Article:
Mathieu Kassovitz, who burst onto the international scene in 1995, winning the best director prize at Cannes with "La Haine" (Hate), stumbles badly with his third feature, "Assassin(s)." Squandering consistently impressive technical skills on the most hackneyed of treatises, this insubstantial tale about an aged professional hit man attempting to pass on the dying art of killing imparts the trite message that too much TV breeds moral indifference and violence. Overblown, overlong and naggingly narcissistic, this numbing drama looks set for critical assassination and commercial burial.
Expanding on a character and story previously seen in Kassovitz’s 1992 short film “Assassins,” the new feature centers on seasoned specialist, Mr. Wagner (Michel Serrault), a 70-year-old killer whose shaking hands and failing faculties are forcing him to consider retirement. Looking for someone to whom he can hand down the trade he has practiced with a craftsman’s pride for 40 years, he settles on Max (Kassovitz), a passionless 25-year-old welder who dabbles in a little neighborhood burglary on the side.
Wagner gives Max an instant induction into his art when he breaks into the home of a neighbor (Robert Gendreu), beats him senseless and then forces his reluctant young apprentice to shoot the man. Kassovitz stretches out the horrific, bloody death and the anticipation of Max’s first kill to sadistic extremes, and then needlessly returns to it later to add to its bludgeoning effect.
Accepting the offer to become Wagner’s protege, Max moves in with the old man and starts studying killing skills, weapons logic and the sense of ethics his mentor views as essential to the trade. When Wagner collapses after a strenuous — and, in terms of the plot, somewhat ludicrous — spin around a dance floor, Max goes out alone on a hit. But unbeknownst to Wagner, he enlists the help of his teenage friend Mehdi (Mehdi Benoufa), and a slip-up in the job forces the ruthless Wagner to choose a new apprentice.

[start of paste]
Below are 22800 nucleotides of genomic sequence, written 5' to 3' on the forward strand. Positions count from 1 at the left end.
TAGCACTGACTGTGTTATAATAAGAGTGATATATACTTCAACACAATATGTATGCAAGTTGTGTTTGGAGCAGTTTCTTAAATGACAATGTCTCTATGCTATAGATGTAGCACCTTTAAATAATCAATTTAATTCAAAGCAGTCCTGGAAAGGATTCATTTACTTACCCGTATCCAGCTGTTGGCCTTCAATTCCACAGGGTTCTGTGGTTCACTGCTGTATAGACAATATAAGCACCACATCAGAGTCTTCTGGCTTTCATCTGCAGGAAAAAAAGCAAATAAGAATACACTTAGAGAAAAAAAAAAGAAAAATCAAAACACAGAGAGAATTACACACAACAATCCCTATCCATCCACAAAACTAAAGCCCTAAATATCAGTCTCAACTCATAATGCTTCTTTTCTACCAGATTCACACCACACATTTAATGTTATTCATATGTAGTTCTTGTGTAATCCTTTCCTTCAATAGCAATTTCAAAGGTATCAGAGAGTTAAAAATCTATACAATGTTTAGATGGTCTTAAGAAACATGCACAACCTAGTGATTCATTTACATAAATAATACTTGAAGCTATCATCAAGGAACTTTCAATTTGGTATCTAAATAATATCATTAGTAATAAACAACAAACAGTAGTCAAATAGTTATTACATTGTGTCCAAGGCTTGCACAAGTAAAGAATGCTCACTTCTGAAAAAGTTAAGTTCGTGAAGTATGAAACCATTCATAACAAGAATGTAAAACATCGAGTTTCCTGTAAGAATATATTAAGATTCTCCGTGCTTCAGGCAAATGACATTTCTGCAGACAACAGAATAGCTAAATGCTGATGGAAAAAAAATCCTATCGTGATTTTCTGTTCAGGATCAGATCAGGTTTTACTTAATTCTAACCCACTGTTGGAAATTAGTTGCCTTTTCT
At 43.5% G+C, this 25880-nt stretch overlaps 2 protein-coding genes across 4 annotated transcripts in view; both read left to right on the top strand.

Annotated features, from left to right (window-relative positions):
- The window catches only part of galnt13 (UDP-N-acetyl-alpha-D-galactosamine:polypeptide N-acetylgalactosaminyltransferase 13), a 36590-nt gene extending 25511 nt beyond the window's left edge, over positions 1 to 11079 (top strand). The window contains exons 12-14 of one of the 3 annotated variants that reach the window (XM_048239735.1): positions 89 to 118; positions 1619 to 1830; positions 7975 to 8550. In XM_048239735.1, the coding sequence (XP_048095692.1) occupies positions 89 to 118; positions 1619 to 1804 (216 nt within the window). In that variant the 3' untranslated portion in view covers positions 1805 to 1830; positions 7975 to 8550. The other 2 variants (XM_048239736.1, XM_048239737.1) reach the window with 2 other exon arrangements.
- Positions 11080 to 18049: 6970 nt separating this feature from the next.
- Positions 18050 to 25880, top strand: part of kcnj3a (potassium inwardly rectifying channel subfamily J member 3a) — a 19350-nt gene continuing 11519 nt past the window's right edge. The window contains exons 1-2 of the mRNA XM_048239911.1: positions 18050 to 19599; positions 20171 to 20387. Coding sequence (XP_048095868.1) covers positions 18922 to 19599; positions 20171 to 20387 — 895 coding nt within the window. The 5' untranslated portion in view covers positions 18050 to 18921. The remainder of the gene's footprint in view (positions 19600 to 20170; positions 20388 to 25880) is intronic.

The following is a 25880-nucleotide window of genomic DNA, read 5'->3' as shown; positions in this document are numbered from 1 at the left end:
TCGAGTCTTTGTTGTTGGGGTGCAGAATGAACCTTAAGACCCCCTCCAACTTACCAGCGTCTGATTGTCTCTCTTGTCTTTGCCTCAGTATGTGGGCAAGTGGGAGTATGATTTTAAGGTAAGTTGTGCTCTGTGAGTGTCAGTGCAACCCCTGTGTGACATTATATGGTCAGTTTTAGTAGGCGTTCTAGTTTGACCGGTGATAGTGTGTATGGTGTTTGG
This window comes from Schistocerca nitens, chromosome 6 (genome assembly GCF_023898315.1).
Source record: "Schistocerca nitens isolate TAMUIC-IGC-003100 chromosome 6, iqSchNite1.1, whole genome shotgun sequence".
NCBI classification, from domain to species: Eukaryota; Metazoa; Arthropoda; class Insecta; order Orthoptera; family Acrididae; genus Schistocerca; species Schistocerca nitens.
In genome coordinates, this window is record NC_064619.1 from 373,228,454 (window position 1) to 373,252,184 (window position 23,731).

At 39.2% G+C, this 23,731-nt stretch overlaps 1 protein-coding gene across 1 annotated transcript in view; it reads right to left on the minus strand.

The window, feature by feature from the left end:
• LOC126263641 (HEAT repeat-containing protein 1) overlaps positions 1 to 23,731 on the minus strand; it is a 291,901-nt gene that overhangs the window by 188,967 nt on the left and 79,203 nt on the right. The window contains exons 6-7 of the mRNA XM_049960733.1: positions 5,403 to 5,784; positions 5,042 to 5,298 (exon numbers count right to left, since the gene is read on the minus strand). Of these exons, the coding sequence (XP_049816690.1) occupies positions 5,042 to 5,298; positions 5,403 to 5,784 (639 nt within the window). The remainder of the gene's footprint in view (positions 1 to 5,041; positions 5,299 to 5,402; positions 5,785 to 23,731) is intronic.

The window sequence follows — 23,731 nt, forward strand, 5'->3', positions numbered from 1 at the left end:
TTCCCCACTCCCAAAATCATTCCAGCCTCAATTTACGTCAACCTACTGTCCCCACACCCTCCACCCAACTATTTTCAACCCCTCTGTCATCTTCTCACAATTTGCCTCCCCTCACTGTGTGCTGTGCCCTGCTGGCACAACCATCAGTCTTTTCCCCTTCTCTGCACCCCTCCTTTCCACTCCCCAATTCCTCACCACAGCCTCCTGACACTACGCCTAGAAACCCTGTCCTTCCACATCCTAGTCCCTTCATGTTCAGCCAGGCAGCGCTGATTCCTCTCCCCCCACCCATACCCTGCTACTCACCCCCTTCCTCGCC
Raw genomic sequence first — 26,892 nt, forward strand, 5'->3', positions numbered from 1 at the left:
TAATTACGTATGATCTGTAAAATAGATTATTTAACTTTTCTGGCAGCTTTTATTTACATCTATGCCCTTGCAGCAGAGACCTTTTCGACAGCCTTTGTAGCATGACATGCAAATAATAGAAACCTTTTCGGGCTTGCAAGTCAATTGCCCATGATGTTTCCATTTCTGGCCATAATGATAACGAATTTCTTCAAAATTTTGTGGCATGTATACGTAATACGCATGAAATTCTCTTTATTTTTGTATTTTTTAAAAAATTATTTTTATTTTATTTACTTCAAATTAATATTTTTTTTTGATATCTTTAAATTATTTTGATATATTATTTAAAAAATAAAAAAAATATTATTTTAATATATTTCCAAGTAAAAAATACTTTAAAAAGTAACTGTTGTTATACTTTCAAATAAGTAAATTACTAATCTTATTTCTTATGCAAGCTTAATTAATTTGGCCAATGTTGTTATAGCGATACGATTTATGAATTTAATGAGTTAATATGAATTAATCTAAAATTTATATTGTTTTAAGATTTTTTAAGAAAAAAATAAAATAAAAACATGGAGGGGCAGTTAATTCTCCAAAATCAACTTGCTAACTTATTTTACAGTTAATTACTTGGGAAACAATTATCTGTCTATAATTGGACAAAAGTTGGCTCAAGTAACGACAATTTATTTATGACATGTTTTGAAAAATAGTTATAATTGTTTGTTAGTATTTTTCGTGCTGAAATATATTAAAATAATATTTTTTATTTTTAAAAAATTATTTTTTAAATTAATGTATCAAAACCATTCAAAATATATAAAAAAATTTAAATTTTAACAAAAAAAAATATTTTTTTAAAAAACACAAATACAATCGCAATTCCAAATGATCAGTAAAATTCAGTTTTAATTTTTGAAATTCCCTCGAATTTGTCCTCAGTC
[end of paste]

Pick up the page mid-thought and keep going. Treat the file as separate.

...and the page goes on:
The central demon in Kassovitz’s tri-generational scenario is television, and his far-from-original point is sledgehammered with uncommon relentlessness. TVs are blaring through almost every scene, with constant audio accompaniment of inane variety and gameshows, cheery advertising voiceovers and jingles. Both Max and Mehdi display a trance-like fascination with the tube, and the latter’s prowess with a pistol is the result of years of vidgame training.
In case the agenda is still not clear enough, Kassovitz resorts to the derivative gimmick of a sunny sitcom in which squeaky-clean teens engage in brutally sexual, murderous games. The set piece makes Oliver Stone’s similar riffs in “Natural Born Killers” look like models of Bressonian subtlety. Equally heavy-handed is the diminishing volume on a TV discussion of youth violence, suggesting the futility of debate, and a very tired speech by Wagner, charging that the real murderers are politicians, the press and mega-corporations.
While the characters are virtually bereft of psychological complexities, Serrault’s skills initially create some interest in irascible Wagner, who inexplicably lives in shabby conditions despite what would seem a lucrative career. But this soon dissolves as the slender premise gets stretched way beyond its due. Many scenes reportedly were constructed during shooting, which may partly explain the unformed feel of the script. Kassovitz assigns himself light on-camera duties, merely maintaining a brooding, intense act. Newcomer Benoufa is convincing, though his character treads the most predictable path.
What makes Kassovitz’s lack of fresh creative fuel here particularly disappointing is the film’s dazzling technical execution. Lenser Pierre Aim’s gliding camerawork and cool, symmetrical compositions are no less eye-catching than his distinctive B&W work on “La Haine.” Editing and sound design also are highly tuned. Regular Coen brothers collaborator Carter Burwell’s potent, dark score and a sprinkling of edgy Gallic rap cap off the slick but empty package.